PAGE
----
Introduction: When transcatheter aortic valve replacement (TAVR) was introduced, pre-implantation balloon aortic valvuloplasty (BAV) was a routine part of the procedure. Smaller device profiles have resulted in selective use of BAV; however, there is a paucity of data about the trend in use of direct TAVR and the safety of this strategy. Methods: All patients who underwent TAVR at a Veterans Affairs Medical Center from September 2013 to November 2016 were included in this retrospective analysis. We reviewed angiography films and verified with procedure reports to assess if direct TAVR was performed. Troponin T was assessed within 72 h after the TAVR. Multivariate analysis examined the association between direct TAVR and periprocedural myocardial infarction (MI) or 1-year mortality. Results: Overall, 207 patients were available for analysis. The mean follow-up was 13.3 months. A balloon-expandable valve was used 93.2% of the time, and 35.3% of patients were treated with conscious sedation. Periprocedural MI or 1-year mortality occurred in 12.5% of the direct TAVR group versus 18.3% of the pre-implantation BAV group (p = 0.30). After controlling for potential confounding variables, direct TAVR was not associated with periprocedural MI or 1-year mortality. Conclusions: Direct TAVR appears to be safe and is not associated with periprocedural MI or 1-year mortality. With current generation devices, this strategy can be considered for most patients undergoing TAVR.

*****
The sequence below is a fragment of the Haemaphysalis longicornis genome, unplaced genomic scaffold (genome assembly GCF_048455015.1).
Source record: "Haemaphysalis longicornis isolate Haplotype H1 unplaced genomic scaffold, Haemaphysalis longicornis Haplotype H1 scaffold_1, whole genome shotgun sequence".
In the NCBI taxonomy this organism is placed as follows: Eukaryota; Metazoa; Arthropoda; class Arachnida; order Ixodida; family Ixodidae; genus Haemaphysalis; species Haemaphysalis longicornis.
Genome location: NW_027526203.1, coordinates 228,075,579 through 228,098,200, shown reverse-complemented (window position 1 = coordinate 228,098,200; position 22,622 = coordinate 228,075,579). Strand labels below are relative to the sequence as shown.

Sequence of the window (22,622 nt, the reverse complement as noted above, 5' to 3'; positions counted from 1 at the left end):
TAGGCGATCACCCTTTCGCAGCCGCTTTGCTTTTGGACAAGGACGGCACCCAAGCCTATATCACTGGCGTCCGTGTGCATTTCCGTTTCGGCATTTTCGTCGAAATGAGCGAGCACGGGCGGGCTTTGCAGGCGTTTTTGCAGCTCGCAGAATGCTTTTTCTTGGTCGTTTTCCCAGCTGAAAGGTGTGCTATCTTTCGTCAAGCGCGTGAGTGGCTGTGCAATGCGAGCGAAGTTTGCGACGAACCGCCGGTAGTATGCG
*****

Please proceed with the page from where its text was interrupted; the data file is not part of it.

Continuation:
- Aortic valve disease
- Balloon angioplasty
- Hemodynamic assessment
- Transcatheter valve implantation
ASJC Scopus subject areas
- Cardiology and Cardiovascular Medicine